Defend Truth


The Other News Round-Up: The Good, The Bad, and the Balancing Act

Marelise van der Merwe and Daily Maverick grew up together, so her past life increasingly resembles a speck in the rearview mirror. She vaguely recalls writing, editing, teaching and researching, before joining the Daily Maverick team as Production Editor. She spent a few years keeping vampire hours in order to bring you each shiny new edition (you're welcome) before venturing into the daylight to write features. She still blinks in the sunlight.

Each week, Daily Maverick brings you some of the lesser-reported happenings from South Africa and further afield. This week: there’s small-town discipline of neo-Nazis, cannibalism and dog beer, and we will remember normal life. Won’t we?

The original rationale behind this column was simple. At the end of 2016, we were so bloody miserable and gatvol after that cracker of a year that we felt it couldn’t hurt to stir some lightness into the mix.

Maybe we were tempting fate, because 2017 showed us pretty quickly who 2016’s daddy was. Donald Trump’s presidency officially started with a bang on 20 January, and every time we thought it couldn’t get any more absurd, it did. Closer to home, the farce reached epic proportions, so much so that it’s not uncommon to hear people saying they simply don’t read the news any more; they’ve tuned out. Political disaster was accompanied by a cluster of deaths that could rival 2016’s hit list: Roger Moore, Al Jarreau, Chris Cornell, Chuck Berry, George Romero, Paddington Bear’s creator Michael Bond, Joni Sledge, Cuba Gooding Sr, Chester Bennington, Martin Landau, Sam Shepard, and most recently, Dick Gregory, Glen Campbell and Jerry Lewis. And, on the non-celebrity side, Emma Morano, who at 117 years old, was the last known surviving person to have been born in the 1800s.

Unabashed, 2017 kept going and took no prisoners, with its uncanny mix of horror and surrealism. It’s always a bad sign when a) you don’t always know the difference between real and fake news and b) the older reporters in the newsroom refer back to their survival plans for the 1980s.

Fast forward to August. I don’t know about you, but personally I’ve had a pretty bleak week, and reading the news hasn’t helped. Beyond even the prominent, headline-grabbing stuff. Heck, a teenager was arrested in Saudi Arabia recently, just for doing the Macarena. Hundreds of people have been eating human flesh in pursuit of wealth and success (proudly South African story); OJ Simpson has been cashing in on trial merchandise (classy chap); there are adverts offering cash for actors of colour to appear at Trump rallies; and then there’s the everyday, slow death by boredom: people seem to start hating their jobs at age 35. Just 20 years before their retirement. No big deal.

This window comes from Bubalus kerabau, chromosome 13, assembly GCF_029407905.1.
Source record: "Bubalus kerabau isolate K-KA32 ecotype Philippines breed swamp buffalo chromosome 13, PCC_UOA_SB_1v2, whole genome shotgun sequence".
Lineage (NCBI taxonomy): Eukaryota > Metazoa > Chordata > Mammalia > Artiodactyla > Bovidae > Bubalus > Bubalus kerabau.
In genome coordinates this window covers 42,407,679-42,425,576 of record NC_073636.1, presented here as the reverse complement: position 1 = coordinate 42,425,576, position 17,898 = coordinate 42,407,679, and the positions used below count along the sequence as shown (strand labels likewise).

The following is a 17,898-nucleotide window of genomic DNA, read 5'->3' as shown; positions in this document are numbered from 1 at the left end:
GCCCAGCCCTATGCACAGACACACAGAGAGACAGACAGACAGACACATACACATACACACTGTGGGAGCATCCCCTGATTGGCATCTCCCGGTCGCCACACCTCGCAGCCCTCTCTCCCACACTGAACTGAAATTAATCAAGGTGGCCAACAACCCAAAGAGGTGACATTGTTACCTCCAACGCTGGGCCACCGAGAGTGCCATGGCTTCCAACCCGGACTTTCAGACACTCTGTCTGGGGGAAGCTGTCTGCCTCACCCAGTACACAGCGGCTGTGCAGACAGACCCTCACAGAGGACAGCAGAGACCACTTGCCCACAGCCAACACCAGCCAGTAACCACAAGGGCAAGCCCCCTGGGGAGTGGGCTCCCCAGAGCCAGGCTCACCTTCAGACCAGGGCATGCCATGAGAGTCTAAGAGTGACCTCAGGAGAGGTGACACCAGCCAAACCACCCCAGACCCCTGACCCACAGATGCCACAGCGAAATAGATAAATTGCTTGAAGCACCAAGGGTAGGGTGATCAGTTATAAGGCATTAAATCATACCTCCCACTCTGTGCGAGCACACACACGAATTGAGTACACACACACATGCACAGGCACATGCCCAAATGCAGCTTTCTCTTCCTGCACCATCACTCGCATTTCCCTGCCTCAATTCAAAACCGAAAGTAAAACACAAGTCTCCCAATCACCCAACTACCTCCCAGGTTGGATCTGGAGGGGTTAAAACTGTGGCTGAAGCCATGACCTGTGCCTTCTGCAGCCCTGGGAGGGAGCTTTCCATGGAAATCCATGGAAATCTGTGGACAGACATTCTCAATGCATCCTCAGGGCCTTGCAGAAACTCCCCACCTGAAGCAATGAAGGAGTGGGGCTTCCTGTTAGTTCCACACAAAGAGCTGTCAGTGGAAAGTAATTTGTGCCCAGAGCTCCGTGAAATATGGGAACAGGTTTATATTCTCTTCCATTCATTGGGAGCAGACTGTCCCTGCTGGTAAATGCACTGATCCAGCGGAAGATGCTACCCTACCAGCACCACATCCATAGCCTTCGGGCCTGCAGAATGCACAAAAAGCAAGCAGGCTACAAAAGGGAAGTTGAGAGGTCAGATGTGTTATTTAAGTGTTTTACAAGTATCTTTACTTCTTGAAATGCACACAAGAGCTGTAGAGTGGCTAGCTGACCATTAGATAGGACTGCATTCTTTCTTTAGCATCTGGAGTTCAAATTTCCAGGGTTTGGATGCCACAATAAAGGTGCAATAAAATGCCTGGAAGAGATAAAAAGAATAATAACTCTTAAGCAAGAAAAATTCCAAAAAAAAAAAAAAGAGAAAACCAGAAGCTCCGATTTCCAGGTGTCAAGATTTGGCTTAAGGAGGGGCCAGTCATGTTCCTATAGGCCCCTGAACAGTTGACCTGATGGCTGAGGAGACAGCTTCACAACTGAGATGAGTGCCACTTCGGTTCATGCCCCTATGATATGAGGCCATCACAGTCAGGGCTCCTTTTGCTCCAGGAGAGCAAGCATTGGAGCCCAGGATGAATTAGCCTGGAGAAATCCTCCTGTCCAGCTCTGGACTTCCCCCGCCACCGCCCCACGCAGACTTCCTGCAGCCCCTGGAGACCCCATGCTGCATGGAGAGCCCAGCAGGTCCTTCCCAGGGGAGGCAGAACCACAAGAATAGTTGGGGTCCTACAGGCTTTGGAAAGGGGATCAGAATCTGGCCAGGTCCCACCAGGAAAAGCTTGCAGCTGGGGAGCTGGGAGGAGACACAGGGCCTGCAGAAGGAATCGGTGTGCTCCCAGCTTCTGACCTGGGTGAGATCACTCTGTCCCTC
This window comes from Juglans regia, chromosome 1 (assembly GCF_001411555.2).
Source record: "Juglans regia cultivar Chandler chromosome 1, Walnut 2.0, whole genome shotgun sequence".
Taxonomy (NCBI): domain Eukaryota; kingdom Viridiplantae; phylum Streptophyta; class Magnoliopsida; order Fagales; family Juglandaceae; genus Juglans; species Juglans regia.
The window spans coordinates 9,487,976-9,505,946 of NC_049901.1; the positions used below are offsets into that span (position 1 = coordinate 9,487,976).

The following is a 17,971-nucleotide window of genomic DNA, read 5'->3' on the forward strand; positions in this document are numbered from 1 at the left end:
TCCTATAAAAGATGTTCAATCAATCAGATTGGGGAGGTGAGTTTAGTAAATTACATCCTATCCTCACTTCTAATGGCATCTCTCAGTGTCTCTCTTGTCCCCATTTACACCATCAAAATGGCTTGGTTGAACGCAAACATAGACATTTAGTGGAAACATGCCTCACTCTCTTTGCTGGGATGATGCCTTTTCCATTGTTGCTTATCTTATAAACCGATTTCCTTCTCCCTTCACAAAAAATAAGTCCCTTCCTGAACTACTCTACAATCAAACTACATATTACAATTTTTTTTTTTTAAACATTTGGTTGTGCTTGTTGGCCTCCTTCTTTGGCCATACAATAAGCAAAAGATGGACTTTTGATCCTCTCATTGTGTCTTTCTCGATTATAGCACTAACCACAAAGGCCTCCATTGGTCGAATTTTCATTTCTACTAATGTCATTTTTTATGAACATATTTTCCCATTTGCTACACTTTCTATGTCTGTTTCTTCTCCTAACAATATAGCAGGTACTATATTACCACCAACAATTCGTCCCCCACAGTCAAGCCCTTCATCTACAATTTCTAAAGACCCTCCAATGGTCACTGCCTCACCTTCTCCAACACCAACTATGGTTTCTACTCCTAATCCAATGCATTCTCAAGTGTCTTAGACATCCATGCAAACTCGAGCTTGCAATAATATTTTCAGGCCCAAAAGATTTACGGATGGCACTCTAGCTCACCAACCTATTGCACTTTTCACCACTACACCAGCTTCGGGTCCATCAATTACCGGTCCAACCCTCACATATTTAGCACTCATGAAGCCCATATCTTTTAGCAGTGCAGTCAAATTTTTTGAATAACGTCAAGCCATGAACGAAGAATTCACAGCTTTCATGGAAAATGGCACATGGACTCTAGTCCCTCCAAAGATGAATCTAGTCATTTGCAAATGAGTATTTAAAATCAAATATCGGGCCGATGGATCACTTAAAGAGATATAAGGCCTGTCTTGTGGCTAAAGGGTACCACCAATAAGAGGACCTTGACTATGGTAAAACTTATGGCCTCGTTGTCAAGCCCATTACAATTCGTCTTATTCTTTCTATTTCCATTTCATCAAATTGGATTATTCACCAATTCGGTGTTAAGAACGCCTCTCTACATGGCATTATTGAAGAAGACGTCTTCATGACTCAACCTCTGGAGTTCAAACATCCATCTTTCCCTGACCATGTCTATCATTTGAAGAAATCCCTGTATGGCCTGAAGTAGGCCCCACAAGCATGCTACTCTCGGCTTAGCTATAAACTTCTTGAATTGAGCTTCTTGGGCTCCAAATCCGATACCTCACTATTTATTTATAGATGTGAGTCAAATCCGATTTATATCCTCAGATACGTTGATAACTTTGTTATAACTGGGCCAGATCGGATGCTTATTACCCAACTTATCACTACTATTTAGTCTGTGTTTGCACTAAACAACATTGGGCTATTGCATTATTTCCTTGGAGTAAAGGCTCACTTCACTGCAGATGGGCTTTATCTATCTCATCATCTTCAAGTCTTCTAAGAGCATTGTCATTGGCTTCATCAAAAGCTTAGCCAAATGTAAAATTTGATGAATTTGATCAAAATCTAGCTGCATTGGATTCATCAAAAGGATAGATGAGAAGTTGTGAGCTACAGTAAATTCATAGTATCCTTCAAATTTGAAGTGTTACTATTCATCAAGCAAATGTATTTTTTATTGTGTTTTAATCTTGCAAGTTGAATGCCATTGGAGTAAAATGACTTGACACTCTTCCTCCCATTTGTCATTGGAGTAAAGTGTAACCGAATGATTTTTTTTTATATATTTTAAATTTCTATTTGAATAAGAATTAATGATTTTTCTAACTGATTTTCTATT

But for every completely bonkers tale of a bear committing a burglary or convicted murderers making money off their crimes, there’s Bonnie Tyler livening up the solar eclipse or, my personal favourite, an entire town clubbing together to give neo-Nazis their comeuppance by making a donation to liberal groups for every right-wing march. (“Thank you for marching for human rights!” they tell the right-wingers. Works every time.) There’s a blues singer with an unusual hobby: befriending KKK members, one by one, to combat ignorance with friendship. He’s convinced countless white supremacists to leave the group, and his story is told in a new Netflix documentary.

Meanwhile a war veteran has been selling his medals to raise money for a small child’s cancer treatment. Heck, while we’re celebrating small victories, apparently a cure for peanut allergies is in the pipeline. Rejoice, people. Peanut buttery goodness will soon be yours.

And the piece de resistance: the launch of BBC Pidgin, the ground-breaking decision to present news in one of the most widely spoken and quickly evolving languages in Central Africa, even though it is not officially recognised.

Looking at some of humanity’s quirkier preoccupations gives one a dose of perspective. Paradoxically, the world’s oddities make life seem more normal. When it seems the weight of corrupt leadership, violence and all-round insanity is crushing and relentless, it can be a relief to remember that for most people, life marches on, with its worries, small joys, strange quirks, and everyday preoccupations. People open bars where their pooches can enjoy specially brewed dog beer. Couples get married and pledge, as part of their wedding vows, to plant over a thousand trees. People dive into swimming pools to save toddlers, and succeed. A particular shade of purple is named after Prince, just because.

Some people find this depressing. I find it oddly cheering. I always loved that passage in The Book of Laughter and Forgetting where Karel scathingly describes Mama’s pettiness. Mama is annoyed at the neighbour for forgetting an appointment to come and pick pears off her tree when the war broke out.

“But are tanks really more important than pears? As time went by, (Karel) realised that the answer to this question was not so obvious as he had always thought, and he began to feel a secret sympathy for Mama’s perspective, which had a big pear tree in the foreground, and somewhere in the distance, a tank no bigger than a ladybug, ready at any moment to fly away out of sight. Ah yes! In reality it is Mama who is right: tanks are perishable, pears are eternal.”

Jon Stewart famously reminded us: “The reason I don’t worry about society is, 19 people knocked down two buildings and killed thousands. Hundreds of people ran into those buildings to save them. I’ll take those odds every fucking day.” I won’t go that far. I’m very worried. But I keep one eye on musical cockatiels and small boys sending rocket designs to Nasa anyway. Because Mama is right: tanks are perishable; pears are eternal. DM


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